On the economic side, the two nations are considering a preferential trade agreement, similar to what India is discussing with Vietnam and the Philippines. Other plans include enhancing links between Indonesia’s Aceh province and India’s Andaman and Nicobar Islands. These parts of the two countries are separated by just over 500 miles of sea, and Jakarta and New Delhi have been cooperating to boost trade and travel between them. India and Indonesia are also cooperating on developing infrastructure, such as a port at Sabang in Aceh, which could be viewed as India’s rival to China’s Belt and Road Initiative (BRI).
India is also cooperating with Malaysia, another counterclaimant against China in the South China Sea, on the basis of an enhanced strategic partnership signed in 2015. In 2022, both Jaishankar and Singh met their Malaysian counterparts and expressed interest in deepening their partnership. After his meeting with Malaysian Defense Minister Hishammuddin bin Hussein, Singh described the engagement as “wonderful.” Although Kuala Lumpur’s decision earlier this year to cancel a deal to purchase Indian-made Tejas fighter aircraft may have dampened the partnership somewhat, the intent clearly remains to strengthen ties in line with upholding the mutual goal of maintaining the rules-based international order in the region—especially internationally recognized maritime borders and freedom of navigation, neither of which Beijing accepts. When Jaishankar met then-Malaysian Foreign Minister Saifuddin Abdullah, the latter emphasized that India is a friend who shares the “ASEAN Outlook on the Indo-Pacific,” using the acronym for the Association of Southeast Asian Nations.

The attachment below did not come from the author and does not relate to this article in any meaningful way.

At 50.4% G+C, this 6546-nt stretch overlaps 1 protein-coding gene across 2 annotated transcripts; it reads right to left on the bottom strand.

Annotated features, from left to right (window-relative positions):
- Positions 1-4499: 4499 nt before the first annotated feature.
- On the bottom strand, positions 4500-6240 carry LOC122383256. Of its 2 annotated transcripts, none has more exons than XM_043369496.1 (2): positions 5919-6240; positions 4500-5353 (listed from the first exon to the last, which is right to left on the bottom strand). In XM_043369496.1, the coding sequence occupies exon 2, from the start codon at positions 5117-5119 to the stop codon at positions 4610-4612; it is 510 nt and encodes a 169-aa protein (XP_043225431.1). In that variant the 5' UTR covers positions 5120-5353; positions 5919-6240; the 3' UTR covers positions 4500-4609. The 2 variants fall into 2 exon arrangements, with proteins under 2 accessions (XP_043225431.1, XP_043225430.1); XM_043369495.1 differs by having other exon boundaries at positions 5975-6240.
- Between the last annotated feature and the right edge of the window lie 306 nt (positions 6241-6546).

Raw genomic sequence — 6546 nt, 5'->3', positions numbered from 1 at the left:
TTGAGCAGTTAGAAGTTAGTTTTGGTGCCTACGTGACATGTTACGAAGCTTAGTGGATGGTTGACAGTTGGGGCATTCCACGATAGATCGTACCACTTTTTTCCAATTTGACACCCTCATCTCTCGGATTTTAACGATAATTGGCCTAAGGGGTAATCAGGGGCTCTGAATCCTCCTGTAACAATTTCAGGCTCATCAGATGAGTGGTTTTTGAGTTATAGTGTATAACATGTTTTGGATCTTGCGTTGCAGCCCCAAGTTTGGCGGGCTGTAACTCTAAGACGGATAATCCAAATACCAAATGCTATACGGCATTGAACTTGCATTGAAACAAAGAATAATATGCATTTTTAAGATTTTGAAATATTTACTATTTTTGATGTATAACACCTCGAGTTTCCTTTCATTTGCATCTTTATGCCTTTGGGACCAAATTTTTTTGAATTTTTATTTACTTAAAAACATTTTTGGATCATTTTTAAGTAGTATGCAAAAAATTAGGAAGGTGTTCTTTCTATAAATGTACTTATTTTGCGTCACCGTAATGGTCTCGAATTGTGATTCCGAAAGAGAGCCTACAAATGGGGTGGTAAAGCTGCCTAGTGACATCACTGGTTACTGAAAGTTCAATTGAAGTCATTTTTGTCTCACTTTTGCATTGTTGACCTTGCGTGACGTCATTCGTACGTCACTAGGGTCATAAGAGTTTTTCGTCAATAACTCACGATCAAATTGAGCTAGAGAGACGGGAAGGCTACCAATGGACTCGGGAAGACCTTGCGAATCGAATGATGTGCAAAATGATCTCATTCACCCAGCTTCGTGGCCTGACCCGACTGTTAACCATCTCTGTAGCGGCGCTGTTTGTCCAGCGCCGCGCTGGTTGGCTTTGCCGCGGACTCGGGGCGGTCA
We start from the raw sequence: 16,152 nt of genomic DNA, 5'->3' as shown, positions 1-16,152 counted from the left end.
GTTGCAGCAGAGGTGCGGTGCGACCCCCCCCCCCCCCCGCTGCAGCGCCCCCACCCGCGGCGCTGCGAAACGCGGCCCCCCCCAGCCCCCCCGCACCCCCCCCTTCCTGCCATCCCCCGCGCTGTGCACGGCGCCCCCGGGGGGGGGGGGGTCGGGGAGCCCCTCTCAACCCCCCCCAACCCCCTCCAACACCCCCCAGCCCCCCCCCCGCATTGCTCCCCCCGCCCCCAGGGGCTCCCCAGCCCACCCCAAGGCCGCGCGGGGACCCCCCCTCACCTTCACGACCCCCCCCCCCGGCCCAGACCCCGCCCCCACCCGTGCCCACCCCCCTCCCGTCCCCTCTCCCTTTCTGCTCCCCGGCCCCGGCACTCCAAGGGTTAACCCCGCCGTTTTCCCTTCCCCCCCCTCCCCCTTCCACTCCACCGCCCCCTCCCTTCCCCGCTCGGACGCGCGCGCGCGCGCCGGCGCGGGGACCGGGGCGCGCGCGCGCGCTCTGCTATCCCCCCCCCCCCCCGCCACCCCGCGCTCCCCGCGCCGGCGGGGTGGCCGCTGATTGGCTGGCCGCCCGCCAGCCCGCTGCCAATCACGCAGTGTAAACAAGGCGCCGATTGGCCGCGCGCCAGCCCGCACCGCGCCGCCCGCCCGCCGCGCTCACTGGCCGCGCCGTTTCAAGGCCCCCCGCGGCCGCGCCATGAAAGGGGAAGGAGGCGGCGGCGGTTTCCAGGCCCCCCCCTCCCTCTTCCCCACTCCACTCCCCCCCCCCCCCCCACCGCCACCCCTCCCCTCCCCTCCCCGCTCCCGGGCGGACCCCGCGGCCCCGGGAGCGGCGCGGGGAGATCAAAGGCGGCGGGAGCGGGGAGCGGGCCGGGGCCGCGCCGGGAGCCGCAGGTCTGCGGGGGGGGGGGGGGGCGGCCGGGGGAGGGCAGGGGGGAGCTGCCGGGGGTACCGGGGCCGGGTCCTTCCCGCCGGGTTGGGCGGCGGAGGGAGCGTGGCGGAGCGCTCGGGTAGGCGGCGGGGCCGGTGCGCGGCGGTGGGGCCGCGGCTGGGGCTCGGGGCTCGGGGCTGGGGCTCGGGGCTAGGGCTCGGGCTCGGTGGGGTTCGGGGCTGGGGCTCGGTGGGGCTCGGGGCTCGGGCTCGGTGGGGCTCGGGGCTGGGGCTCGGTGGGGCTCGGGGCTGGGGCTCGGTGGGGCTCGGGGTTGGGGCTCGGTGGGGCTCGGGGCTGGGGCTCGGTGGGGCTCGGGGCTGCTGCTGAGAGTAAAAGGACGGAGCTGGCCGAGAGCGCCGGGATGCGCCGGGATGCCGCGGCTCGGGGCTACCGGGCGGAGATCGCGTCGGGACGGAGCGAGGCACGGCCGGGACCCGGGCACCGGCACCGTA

Source : Foreign Policy